Posts with «lamp» label

An origami night light

Trent Brook is a designer based in Sydney who created an elefant-shaped night lamp for his daughter Harpa (1 and a half years old). It has evolved from a small paper origami elephant with blinking LEDs, to a large 3-d printed elephant lamp shade with Wifi controlled RGB LEDs, microphone, speaker, and a custom designed iPad application to teach her about colour:

The electronics are driven by an Arduino MEGA 2560 microcontroller with ethernet shield for network control. Connected to the board is a 50cm 5V RGB addressable LED strip with 30 LEDs, a 3.3V microphone module for sound detection, and an 8ohm speaker for playing back generated ‘white-noise’ audio. Total cost for the all the electronics was less than $100.

Check the details of this cute project on his page on Behance.


Arduino Blog 12 Jun 19:35

Wood and electronics in a kinetic steampunk-flavored sculpture

Orbis is a kinetic & lighting  lasercut sculpture controlled by Arduino Mega and created by an engineering design service located in Long Island NY which submitted it to our blog:

Orbis has several unique features and modes of operation not usually seen in Kinetic Art work. There are six specialized lighting modes and two motion modes which are all controlled via two independent Arduino Atmega 2560 control boards.
Orbis was created for a client’s new home who wanted something truly unique. The client specifically requested something which blends the classic look of wood with electronics and mechanics in a simple artistic manner.

It also had to be large enough to highlight a central wall in the home while combining elements of old and new technologies. The client also wanted a separate control box which would allow guests to his home the ability to interact with the Kinetic Sculpture.
In order to create such a unique Kinetic Sculpture and control box, custom 3D models were developed. Once the client approved, these same files were sent out to a laser wood cutting service. Each piece was then hand stained and carefully assembled.


In the picture below you can see the inside of the control box:


More pictures and videos on the project’s website.

Arduino Blog 04 Jun 22:25

The most advanced Lamp/Speaker is open source and also Arduino at heart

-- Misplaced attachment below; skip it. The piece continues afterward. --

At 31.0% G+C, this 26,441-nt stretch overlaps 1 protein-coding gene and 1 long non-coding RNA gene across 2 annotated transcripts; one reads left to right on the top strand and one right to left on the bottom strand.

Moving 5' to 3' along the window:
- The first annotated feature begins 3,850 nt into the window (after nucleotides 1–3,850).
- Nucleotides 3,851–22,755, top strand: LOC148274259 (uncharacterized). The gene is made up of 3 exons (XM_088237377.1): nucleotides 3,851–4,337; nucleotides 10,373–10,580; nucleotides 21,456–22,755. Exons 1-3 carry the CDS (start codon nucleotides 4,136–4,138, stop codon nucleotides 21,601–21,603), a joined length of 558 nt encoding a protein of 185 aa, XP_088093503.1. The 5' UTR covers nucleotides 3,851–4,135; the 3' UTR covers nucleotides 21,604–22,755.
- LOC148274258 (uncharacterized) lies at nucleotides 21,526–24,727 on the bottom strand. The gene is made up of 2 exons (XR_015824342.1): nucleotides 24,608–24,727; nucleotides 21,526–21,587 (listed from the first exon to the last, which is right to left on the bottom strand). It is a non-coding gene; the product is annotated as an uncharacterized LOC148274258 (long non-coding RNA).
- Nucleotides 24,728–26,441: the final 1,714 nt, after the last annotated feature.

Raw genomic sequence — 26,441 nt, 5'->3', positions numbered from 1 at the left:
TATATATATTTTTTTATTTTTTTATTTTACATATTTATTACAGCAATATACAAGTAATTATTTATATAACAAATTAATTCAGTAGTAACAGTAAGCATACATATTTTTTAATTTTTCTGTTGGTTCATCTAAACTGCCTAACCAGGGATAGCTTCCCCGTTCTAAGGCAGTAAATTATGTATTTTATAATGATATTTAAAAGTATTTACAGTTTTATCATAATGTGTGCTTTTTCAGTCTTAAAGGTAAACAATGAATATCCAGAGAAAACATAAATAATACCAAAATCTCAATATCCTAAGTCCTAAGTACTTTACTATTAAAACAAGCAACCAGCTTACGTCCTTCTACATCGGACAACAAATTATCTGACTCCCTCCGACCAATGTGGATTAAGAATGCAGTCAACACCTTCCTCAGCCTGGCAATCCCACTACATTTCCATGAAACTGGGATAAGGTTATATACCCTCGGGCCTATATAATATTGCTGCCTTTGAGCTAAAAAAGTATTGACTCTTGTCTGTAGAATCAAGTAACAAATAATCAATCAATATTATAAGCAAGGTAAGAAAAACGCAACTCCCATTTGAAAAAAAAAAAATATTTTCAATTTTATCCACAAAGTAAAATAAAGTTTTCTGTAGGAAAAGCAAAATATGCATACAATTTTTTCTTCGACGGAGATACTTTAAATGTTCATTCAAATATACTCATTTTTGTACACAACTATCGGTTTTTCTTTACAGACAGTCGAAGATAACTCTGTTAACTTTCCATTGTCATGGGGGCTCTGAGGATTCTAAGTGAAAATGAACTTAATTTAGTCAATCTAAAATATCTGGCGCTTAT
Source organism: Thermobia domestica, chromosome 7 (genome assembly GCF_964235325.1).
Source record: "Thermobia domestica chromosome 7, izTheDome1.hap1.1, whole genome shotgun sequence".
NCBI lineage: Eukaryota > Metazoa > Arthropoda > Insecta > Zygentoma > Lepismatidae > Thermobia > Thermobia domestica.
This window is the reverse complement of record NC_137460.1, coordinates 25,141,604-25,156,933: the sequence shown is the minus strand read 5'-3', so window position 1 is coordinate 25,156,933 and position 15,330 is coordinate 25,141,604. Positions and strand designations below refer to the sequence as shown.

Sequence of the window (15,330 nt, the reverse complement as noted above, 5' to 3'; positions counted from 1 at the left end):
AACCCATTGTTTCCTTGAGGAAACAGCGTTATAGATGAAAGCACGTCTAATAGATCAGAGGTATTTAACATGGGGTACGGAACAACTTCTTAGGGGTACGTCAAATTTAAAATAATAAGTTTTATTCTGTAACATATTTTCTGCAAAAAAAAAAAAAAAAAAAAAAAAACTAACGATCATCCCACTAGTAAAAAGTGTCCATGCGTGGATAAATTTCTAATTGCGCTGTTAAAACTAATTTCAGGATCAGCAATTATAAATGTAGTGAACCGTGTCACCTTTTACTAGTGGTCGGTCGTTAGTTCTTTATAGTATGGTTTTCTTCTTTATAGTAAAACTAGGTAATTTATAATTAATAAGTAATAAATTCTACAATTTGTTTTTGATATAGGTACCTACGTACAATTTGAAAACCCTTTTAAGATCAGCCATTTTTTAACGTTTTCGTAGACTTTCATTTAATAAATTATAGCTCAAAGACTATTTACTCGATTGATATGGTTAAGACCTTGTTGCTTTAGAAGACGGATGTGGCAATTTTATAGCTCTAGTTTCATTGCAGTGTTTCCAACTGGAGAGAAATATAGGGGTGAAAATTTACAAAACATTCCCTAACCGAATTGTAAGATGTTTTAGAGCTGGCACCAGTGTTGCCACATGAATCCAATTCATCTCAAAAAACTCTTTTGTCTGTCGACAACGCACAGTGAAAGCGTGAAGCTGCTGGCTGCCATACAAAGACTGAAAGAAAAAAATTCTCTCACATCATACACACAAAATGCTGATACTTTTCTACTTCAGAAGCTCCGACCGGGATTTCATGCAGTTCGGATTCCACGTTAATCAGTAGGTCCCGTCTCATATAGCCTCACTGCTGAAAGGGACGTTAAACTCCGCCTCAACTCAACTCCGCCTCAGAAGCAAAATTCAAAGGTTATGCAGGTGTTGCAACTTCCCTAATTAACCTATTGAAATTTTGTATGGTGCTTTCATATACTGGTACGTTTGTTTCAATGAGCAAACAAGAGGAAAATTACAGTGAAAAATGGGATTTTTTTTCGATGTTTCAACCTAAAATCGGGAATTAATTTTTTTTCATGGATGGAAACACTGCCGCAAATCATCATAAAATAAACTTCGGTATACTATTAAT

Interacting with objects in a new way has always been the main focus of Digital Habits, a design studio based in Milan.  Today we are proud to announce they’ve become a partner  of the Arduino At Heart program with their new project called Cromatica (it was exhibited at the coveted Fuorisalone Milan Design Week in the Superstudio Temporary Museum for New Design and started the crowdfunding campaign just some days ago!).

Cromatica is half speaker and half desk lamp: it can be controlled through a natural gestural interface, touch sensors or remotely via the Cromatica Android and iOS app. Designed to deliver both light and sound functions, Cromatica features wireless 4.0 Bluetooth connection for streaming music and a RGB lamp for multiple ambient effects.

Cromatica is embedded with an Arduino allowing for a highly digital, multi-sensory music and desktop working experience.  It blends  light and sound functionalities in unexpected ways, taking IoT products to a new level of quality.  For example you can download the app for natural awakening: light will rise and music streaming will start allowing you to wake up to your favourite playlist, perfect for early mornings.

Take a look at the video for the Natural Interaction:

In the video below you can see how you can create your favorite ambient  to match with your mood:

Innocenzo Rifino, Director of Digital Habits, told us:

“The Cromatica is a multi-purpose light-speaker but it is also our vision of the evolution of electronics, a vision that is moving in a more human and open direction. Crowdrooster have helped tremendously by opening our product up to a wider community whilst giving us the chance to generate enough funding to share our concepts more widely.”

The Cromatica is also true to its maker roots being Open Source and hackable, opening the doors for endless innovation from the maker community as it can be adapted to integrate with other tech and the Internet of Things. To enable this there will be a special ‘Maker Edition’ campaign reward complete with digital file to 3D print the shell.

Take a look at their campaign Crowdrooster and make your pledge!
Crowdrooster, the new ‘all tech’ crowdfunding site, introduced Cromatica as the first maker project available for funding on the site.

An Arduino-controlled RGB lamp

On his blog, Miguel presents one of his latest projects:

This project shows the operation of an RGB lamp using a digital LED strip. After activating the bluetooth connection, the user can open the GUI on the PC to control the lamp. The program shows a hue palette divided into 30 rods, one for each LED of the strip.
By clicking & dragging the mouse cursor it is possible to make your own patterns,. To remove a color, the user can simply click on a rod while pressing the spacebar, which switches off the selected LED.

Part list: wooden support, RGB digitally-addressable LED strip, microcontroller (Arduino Pro Mini, for example), Bluetooth or USB wire.

More information on this project can be found on Miguel’s blog, while a brief video about its operation can be found here; the code of the project can be found on Github. The project’s page on Thingiverse can be found here.